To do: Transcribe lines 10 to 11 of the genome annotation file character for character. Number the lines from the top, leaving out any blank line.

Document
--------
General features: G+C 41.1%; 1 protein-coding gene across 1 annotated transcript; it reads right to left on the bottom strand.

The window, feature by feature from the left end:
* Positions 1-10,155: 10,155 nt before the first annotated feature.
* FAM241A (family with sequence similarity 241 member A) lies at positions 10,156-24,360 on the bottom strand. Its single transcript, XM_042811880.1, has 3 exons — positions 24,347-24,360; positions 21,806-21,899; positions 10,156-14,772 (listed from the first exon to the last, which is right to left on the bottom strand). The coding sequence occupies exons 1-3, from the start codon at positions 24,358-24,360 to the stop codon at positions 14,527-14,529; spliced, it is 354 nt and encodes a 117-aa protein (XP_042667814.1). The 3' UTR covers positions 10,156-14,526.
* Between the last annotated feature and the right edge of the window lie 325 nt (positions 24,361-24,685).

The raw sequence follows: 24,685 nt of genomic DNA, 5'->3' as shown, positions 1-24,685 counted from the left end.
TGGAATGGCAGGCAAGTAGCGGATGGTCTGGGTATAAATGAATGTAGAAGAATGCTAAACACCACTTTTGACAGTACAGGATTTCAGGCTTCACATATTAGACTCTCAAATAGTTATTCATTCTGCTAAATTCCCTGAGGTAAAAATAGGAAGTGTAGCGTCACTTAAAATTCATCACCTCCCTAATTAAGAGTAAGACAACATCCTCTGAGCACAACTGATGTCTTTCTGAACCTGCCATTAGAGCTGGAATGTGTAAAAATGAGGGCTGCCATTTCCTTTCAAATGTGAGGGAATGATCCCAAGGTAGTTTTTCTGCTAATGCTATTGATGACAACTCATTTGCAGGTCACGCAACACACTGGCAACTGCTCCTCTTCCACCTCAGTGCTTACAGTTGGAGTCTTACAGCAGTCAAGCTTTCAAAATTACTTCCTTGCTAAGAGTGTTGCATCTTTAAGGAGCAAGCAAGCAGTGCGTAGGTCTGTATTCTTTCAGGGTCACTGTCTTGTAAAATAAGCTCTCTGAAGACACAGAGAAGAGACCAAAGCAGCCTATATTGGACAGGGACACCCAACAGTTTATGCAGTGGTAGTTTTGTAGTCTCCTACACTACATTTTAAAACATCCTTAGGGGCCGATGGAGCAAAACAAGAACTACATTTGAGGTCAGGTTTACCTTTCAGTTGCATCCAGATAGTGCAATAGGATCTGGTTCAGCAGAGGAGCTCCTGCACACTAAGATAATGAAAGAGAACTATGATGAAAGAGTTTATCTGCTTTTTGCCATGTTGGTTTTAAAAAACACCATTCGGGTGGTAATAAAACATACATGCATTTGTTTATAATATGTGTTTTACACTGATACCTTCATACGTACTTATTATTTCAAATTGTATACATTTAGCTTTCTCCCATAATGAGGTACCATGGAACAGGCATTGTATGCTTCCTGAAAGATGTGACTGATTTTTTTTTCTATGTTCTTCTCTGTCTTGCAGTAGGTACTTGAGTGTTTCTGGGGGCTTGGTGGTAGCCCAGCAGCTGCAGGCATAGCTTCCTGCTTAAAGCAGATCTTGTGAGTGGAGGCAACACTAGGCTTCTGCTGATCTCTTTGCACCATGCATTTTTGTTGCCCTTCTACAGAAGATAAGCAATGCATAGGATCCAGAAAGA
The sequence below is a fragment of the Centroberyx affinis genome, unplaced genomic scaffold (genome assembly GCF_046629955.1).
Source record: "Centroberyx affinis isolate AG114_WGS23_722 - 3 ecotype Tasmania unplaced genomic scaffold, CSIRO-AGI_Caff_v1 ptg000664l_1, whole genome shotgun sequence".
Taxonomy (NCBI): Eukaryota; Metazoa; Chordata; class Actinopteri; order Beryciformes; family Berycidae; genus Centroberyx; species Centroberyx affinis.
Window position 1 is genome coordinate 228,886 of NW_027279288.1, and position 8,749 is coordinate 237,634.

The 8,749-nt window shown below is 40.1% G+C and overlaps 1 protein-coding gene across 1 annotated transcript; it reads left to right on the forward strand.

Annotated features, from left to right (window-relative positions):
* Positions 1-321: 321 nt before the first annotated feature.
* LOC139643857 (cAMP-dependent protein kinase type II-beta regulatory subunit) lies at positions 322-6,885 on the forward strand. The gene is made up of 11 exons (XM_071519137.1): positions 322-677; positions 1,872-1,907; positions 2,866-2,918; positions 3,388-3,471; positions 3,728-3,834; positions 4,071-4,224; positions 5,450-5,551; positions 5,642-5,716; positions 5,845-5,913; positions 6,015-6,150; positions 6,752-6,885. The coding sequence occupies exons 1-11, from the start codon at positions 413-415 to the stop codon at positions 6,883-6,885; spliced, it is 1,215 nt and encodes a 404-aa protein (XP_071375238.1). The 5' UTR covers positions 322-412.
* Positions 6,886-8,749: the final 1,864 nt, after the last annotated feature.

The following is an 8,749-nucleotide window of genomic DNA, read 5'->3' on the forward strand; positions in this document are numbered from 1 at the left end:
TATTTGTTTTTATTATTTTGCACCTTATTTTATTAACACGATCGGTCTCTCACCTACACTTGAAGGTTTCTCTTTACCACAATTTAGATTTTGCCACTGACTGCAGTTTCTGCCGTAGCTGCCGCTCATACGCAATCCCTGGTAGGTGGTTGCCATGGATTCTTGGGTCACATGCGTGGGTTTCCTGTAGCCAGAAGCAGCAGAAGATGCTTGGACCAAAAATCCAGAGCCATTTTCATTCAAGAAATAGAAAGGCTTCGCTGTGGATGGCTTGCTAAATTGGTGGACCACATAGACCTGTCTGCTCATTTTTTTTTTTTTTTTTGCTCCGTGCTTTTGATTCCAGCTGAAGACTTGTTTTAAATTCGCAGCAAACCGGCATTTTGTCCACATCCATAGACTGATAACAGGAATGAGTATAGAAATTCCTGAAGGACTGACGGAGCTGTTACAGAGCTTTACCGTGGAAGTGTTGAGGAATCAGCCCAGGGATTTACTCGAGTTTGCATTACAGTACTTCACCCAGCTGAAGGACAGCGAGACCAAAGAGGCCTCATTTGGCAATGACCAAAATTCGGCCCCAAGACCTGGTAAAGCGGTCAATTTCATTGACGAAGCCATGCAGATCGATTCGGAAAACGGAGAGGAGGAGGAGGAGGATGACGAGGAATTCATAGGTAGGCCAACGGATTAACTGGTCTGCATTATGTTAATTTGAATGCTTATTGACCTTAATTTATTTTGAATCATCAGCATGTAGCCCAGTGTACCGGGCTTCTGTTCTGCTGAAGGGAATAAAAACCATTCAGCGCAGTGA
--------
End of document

Taxonomy (NCBI): Eukaryota; Metazoa; Chordata; class Actinopteri; order Beryciformes; family Berycidae; genus Centroberyx; species Centroberyx affinis.
Window position 1 is genome coordinate 228,886 of NW_027279288.1, and position 8,749 is coordinate 237,634.